Photo Ryan Girard
The key to mouthwatering back ribs starts with a fresh cut of meat: Alberta Venture publisher and BBQ master Ruth Kelly recommends purchasing Alberta pork from your local butcher shop. If the rack is particularly fresh, the membrane may be difficult to remove during preparation. In this case, slice open the membrane between each of the ribs, allowing the flavour to permeate on both sides. While prepping, heat your ceramic smoker to 250°F.
Start by slathering mustard on the ribs. Kelly recommends Vancouver’s House of Q Slow Smoke Gold, or if you’re feeling adventurous, Edmonton’s The Jam Lady’s horseradish mustard. But plain old ballpark mustard will also do. Adding mustard locks in the pork’s moisture, enhances the flavour and ensures the rub adheres to the meat.
Next, add a rub of your choice: Kelly chooses a homemade mixture of chili, paprika, brown sugar, salt, mustard and a touch of lemon pepper for added vibrancy.
Before smoking, let the pork come to room temperature, ensuring the meat does not bring down the overall temperature inside the smoker. Then, cook for between four and five hours. Resist the urge to constantly check progress.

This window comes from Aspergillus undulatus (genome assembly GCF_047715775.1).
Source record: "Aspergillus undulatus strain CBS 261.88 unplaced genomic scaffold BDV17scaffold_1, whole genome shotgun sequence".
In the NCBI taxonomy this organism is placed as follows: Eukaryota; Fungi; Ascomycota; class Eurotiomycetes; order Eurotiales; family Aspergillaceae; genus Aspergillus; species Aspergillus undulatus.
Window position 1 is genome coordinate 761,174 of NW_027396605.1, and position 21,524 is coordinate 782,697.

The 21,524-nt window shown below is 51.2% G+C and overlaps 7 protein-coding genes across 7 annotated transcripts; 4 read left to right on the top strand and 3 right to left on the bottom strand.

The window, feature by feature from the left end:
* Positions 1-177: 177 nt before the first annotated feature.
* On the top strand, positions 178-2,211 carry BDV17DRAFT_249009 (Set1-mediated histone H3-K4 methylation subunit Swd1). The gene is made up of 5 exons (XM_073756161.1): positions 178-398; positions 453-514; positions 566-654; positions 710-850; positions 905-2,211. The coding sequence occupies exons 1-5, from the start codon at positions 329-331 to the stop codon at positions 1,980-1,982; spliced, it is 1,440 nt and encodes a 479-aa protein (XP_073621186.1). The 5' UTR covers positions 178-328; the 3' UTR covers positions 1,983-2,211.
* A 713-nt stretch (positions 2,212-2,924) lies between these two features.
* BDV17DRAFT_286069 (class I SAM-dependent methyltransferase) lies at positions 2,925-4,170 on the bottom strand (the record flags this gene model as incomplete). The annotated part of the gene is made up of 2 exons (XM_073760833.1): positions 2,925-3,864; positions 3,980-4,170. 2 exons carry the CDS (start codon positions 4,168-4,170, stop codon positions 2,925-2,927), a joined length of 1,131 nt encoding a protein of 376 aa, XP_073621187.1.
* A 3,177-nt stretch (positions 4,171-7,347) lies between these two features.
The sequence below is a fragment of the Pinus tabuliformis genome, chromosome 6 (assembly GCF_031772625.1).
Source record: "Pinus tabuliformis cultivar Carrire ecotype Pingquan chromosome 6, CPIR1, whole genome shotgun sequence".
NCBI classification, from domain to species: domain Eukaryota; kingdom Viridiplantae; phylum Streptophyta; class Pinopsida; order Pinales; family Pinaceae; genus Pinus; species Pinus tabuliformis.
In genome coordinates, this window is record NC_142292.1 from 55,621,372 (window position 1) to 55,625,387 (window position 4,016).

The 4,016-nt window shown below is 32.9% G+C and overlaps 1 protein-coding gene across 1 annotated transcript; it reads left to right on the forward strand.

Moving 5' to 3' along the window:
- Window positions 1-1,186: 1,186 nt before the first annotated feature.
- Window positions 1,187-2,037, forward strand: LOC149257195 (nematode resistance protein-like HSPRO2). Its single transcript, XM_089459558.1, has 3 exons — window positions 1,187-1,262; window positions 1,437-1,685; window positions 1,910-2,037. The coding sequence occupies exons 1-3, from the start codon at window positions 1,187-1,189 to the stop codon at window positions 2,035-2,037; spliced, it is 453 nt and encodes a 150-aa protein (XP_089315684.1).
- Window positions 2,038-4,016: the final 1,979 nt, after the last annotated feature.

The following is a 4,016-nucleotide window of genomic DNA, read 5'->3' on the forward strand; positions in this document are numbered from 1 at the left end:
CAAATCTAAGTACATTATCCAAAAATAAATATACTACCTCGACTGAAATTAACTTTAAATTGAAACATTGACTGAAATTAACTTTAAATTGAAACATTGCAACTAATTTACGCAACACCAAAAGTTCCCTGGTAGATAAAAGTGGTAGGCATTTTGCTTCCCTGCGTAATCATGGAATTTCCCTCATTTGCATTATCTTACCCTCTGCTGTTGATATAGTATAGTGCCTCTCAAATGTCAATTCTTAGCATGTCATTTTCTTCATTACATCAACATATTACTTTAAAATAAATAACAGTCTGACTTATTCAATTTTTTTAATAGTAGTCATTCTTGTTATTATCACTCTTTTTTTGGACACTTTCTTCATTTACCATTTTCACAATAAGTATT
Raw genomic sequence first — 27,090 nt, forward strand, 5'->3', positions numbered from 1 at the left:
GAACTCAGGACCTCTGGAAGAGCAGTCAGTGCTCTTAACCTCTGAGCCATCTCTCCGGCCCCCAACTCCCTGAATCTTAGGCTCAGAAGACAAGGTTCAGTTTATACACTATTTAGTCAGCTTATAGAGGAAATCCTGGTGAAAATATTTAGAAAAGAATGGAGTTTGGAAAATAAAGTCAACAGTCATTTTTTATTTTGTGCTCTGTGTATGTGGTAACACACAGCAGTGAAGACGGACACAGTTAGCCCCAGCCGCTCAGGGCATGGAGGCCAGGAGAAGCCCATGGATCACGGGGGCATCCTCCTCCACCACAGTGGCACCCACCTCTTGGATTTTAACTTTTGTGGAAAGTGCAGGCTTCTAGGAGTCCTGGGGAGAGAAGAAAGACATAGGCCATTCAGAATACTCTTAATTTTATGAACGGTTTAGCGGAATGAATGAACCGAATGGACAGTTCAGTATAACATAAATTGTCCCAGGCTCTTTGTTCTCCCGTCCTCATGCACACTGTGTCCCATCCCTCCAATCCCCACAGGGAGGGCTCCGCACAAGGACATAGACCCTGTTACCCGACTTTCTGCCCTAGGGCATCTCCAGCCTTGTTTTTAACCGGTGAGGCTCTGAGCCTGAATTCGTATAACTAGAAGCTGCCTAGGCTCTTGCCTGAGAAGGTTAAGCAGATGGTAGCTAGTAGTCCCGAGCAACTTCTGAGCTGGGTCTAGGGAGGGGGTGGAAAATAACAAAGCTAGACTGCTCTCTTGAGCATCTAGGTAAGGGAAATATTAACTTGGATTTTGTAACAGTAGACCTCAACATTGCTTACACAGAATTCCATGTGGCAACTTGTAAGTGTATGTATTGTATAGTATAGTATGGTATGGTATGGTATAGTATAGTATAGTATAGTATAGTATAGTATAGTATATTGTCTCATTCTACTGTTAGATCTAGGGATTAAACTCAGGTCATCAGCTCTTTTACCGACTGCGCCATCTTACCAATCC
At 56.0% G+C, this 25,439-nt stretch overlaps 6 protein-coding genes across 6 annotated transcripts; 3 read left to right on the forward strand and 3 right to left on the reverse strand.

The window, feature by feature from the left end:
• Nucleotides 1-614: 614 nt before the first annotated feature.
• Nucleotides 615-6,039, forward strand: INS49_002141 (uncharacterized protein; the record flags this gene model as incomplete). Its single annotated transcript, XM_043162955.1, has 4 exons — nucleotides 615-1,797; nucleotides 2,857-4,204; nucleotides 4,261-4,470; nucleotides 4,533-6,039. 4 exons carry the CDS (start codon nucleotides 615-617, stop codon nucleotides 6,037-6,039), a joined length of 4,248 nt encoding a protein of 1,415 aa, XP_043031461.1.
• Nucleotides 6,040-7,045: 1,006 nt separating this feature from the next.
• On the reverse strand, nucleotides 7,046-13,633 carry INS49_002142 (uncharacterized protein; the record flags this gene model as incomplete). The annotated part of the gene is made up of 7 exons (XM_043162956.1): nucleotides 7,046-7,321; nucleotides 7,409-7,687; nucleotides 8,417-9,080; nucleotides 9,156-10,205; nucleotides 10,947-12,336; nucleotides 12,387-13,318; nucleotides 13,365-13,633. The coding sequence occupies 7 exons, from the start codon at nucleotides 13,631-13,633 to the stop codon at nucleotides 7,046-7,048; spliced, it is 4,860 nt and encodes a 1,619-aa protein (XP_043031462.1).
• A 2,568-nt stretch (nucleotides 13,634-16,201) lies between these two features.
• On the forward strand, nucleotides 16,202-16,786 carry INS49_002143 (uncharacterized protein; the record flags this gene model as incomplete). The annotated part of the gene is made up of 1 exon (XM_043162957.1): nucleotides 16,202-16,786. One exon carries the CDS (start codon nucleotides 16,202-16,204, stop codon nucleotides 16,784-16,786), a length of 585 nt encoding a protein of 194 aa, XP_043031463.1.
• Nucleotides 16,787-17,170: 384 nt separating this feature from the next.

Within the first hour, check your ribs once to ensure they are not burning and to add a splash of apple juice for taste.
When the time is up, glaze the ribs with your choice of barbecue sauce. Kelly uses a standard Kansas City style sauce with an Albertan twist, substituting honey for maple syrup and traditional ketchup for The Jam Lady’s chipotle ketchup mixture.
Once the ribs are glazed, pop the meat back in the smoker for 25 minutes. Cooked ribs should be 155-160 F. Lastly, let the ribs sit on the counter for 25 minutes before serving, allowing the juices to be reabsorbed.